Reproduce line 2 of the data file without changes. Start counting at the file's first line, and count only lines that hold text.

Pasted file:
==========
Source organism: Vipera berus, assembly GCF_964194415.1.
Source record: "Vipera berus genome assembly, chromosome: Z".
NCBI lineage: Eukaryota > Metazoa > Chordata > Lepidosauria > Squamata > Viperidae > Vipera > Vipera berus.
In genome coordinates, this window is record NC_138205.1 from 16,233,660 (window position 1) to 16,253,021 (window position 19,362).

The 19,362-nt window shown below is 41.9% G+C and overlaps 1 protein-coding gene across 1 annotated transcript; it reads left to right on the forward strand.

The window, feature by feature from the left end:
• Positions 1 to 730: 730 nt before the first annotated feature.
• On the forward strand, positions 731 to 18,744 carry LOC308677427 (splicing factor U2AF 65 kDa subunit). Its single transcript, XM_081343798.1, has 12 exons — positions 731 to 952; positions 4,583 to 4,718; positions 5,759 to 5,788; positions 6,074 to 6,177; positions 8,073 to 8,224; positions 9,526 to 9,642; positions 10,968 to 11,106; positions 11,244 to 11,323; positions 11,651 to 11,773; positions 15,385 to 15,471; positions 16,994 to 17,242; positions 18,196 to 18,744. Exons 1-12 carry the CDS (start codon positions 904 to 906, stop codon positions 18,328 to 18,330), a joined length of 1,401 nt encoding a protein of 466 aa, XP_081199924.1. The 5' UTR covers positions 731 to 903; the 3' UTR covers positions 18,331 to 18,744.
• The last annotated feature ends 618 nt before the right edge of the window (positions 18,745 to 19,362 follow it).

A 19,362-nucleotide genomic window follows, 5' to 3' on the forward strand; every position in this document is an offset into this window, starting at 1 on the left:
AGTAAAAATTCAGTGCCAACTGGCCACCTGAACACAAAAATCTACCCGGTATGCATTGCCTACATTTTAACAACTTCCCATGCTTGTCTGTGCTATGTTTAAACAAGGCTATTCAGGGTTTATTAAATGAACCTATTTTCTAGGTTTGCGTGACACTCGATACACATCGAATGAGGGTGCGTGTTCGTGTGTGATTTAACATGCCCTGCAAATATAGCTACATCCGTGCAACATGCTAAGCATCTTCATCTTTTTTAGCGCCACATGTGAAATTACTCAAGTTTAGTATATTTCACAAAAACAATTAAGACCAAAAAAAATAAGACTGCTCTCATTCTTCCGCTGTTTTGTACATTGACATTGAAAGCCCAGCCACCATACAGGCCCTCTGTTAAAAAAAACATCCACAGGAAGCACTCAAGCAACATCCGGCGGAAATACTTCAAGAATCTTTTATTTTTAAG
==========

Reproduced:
Source record: "Vipera berus genome assembly, chromosome: Z".